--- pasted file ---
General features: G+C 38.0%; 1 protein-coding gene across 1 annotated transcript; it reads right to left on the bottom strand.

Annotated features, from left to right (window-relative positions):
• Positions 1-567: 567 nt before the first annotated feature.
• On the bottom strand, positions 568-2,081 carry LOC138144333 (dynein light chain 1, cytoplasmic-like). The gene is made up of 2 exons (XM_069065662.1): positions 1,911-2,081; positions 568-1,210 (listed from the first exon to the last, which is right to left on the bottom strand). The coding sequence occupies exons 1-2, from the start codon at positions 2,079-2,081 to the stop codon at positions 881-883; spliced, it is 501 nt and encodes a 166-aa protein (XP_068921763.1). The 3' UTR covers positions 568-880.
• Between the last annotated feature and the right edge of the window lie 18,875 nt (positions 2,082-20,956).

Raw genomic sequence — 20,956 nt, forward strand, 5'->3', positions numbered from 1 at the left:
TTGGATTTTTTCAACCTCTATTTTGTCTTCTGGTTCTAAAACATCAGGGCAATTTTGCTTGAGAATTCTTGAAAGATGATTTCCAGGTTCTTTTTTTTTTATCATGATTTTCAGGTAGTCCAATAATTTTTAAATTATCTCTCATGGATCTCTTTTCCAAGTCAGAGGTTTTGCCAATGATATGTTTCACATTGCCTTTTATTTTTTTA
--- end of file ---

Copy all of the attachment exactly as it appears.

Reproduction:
General features: G+C 38.0%; 1 protein-coding gene across 1 annotated transcript; it reads right to left on the bottom strand.

Annotated features, from left to right (window-relative positions):
• Positions 1-567: 567 nt before the first annotated feature.
• On the bottom strand, positions 568-2,081 carry LOC138144333 (dynein light chain 1, cytoplasmic-like). The gene is made up of 2 exons (XM_069065662.1): positions 1,911-2,081; positions 568-1,210 (listed from the first exon to the last, which is right to left on the bottom strand). The coding sequence occupies exons 1-2, from the start codon at positions 2,079-2,081 to the stop codon at positions 881-883; spliced, it is 501 nt and encodes a 166-aa protein (XP_068921763.1). The 3' UTR covers positions 568-880.
• Between the last annotated feature and the right edge of the window lie 18,875 nt (positions 2,082-20,956).

Raw genomic sequence — 20,956 nt, forward strand, 5'->3', positions numbered from 1 at the left:
TTGGATTTTTTCAACCTCTATTTTGTCTTCTGGTTCTAAAACATCAGGGCAATTTTGCTTGAGAATTCTTGAAAGATGATTTCCAGGTTCTTTTTTTTTTATCATGATTTTCAGGTAGTCCAATAATTTTTAAATTATCTCTCATGGATCTCTTTTCCAAGTCAGAGGTTTTGCCAATGATATGTTTCACATTGCCTTTTATTTTTTTA